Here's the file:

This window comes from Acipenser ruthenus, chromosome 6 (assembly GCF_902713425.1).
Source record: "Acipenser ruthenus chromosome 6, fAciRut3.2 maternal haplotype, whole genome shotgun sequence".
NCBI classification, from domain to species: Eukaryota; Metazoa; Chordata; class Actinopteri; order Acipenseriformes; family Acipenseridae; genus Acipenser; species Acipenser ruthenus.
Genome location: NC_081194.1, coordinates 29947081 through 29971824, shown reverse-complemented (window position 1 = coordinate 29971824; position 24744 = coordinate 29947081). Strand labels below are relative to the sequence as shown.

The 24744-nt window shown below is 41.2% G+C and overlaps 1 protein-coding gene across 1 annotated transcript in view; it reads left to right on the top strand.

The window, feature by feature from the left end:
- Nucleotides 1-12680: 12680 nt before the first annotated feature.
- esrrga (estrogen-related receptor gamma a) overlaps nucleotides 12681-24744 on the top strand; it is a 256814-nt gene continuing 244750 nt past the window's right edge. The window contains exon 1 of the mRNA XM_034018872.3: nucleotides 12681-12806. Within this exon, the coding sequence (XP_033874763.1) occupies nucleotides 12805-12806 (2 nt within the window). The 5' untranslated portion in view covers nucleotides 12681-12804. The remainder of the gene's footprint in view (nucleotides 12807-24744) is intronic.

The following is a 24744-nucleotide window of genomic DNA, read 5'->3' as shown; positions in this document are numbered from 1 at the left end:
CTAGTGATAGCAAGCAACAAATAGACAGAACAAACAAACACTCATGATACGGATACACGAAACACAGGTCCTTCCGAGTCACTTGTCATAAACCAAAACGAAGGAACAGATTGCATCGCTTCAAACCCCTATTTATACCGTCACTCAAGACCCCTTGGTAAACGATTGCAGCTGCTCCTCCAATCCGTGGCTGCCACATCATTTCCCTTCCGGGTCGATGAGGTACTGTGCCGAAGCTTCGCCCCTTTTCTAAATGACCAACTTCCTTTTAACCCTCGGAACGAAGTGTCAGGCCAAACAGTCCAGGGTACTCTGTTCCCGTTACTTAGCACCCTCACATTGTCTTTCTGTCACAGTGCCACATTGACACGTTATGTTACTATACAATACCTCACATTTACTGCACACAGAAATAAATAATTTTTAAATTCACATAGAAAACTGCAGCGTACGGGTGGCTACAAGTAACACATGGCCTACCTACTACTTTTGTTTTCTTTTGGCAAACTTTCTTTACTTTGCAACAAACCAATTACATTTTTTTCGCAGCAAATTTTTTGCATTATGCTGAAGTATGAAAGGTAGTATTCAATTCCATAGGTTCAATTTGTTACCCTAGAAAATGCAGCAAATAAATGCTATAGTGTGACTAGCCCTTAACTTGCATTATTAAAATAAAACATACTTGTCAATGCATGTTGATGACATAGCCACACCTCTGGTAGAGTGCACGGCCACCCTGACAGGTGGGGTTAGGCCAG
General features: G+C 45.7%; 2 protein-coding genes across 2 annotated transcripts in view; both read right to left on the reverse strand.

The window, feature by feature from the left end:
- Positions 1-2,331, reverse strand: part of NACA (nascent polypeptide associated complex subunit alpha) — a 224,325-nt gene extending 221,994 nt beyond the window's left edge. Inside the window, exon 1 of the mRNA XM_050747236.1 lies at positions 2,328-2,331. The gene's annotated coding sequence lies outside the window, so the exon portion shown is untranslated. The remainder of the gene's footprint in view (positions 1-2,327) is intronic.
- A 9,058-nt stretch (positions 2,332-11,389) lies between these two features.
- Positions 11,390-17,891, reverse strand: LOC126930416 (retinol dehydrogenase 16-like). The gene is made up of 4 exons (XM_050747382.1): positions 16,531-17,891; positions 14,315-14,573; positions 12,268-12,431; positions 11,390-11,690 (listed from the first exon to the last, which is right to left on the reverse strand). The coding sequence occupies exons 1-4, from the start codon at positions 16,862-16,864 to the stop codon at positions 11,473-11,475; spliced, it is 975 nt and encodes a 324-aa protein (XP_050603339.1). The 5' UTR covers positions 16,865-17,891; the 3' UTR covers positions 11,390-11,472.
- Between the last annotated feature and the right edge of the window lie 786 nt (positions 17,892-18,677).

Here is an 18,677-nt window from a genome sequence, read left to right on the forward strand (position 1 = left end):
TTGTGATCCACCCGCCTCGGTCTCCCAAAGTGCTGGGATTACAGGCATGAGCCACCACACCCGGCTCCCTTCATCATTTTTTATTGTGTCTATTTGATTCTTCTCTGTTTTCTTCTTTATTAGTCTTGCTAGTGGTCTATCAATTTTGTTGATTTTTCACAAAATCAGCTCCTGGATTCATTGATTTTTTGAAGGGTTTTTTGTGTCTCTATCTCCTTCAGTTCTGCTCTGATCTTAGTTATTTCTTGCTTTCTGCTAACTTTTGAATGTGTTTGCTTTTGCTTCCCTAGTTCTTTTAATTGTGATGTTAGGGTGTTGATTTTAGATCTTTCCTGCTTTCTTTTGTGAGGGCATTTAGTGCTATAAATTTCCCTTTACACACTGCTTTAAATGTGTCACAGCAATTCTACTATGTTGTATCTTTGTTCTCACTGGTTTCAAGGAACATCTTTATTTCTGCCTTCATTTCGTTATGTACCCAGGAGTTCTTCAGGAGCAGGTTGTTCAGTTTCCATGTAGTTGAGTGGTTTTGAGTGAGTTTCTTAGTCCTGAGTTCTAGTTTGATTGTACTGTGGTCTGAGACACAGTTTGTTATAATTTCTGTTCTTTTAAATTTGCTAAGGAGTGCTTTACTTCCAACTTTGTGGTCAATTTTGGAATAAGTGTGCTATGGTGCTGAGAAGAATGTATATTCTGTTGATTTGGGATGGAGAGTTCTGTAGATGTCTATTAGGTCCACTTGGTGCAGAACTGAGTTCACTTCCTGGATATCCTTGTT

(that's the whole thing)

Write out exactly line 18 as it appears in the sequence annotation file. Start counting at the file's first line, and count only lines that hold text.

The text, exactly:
TTGTGATCCACCCGCCTCGGTCTCCCAAAGTGCTGGGATTACAGGCATGAGCCACCACACCCGGCTCCCTTCATCATTTTTTATTGTGTCTATTTGATTCTTCTCTGTTTTCTTCTTTATTAGTCTTGCTAGTGGTCTATCAATTTTGTTGATTTTTCACAAAATCAGCTCCTGGATTCATTGATTTTTTGAAGGGTTTTTTGTGTCTCTATCTCCTTCAGTTCTGCTCTGATCTTAGTTATTTCTTGCTTTCTGCTAACTTTTGAATGTGTTTGCTTTTGCTTCCCTAGTTCTTTTAATTGTGATGTTAGGGTGTTGATTTTAGATCTTTCCTGCTTTCTTTTGTGAGGGCATTTAGTGCTATAAATTTCCCTTTACACACTGCTTTAAATGTGTCACAGCAATTCTACTATGTTGTATCTTTGTTCTCACTGGTTTCAAGGAACATCTTTATTTCTGCCTTCATTTCGTTATGTACCCAGGAGTTCTTCAGGAGCAGGTTGTTCAGTTTCCATGTAGTTGAGTGGTTTTGAGTGAGTTTCTTAGTCCTGAGTTCTAGTTTGATTGTACTGTGGTCTGAGACACAGTTTGTTATAATTTCTGTTCTTTTAAATTTGCTAAGGAGTGCTTTACTTCCAACTTTGTGGTCAATTTTGGAATAAGTGTGCTATGGTGCTGAGAAGAATGTATATTCTGTTGATTTGGGATGGAGAGTTCTGTAGATGTCTATTAGGTCCACTTGGTGCAGAACTGAGTTCACTTCCTGGATATCCTTGTT